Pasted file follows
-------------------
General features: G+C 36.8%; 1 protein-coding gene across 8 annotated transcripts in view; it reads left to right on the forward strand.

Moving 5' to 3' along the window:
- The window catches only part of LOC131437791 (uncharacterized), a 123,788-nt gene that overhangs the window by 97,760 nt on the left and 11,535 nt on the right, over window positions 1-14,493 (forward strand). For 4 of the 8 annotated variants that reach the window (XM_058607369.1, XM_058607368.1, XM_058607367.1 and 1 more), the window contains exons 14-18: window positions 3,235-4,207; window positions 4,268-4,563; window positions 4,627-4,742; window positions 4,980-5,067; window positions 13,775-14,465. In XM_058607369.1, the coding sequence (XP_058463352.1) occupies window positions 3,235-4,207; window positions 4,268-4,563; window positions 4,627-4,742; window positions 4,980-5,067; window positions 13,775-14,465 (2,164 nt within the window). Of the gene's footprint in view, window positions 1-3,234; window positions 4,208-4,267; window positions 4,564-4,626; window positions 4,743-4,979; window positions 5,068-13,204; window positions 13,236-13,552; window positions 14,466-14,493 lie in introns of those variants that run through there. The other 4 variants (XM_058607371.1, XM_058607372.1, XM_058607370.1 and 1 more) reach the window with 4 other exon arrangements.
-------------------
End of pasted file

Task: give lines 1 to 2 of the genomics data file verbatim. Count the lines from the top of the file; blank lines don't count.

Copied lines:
General features: G+C 36.8%; 1 protein-coding gene across 8 annotated transcripts in view; it reads left to right on the forward strand.

Moving 5' to 3' along the window: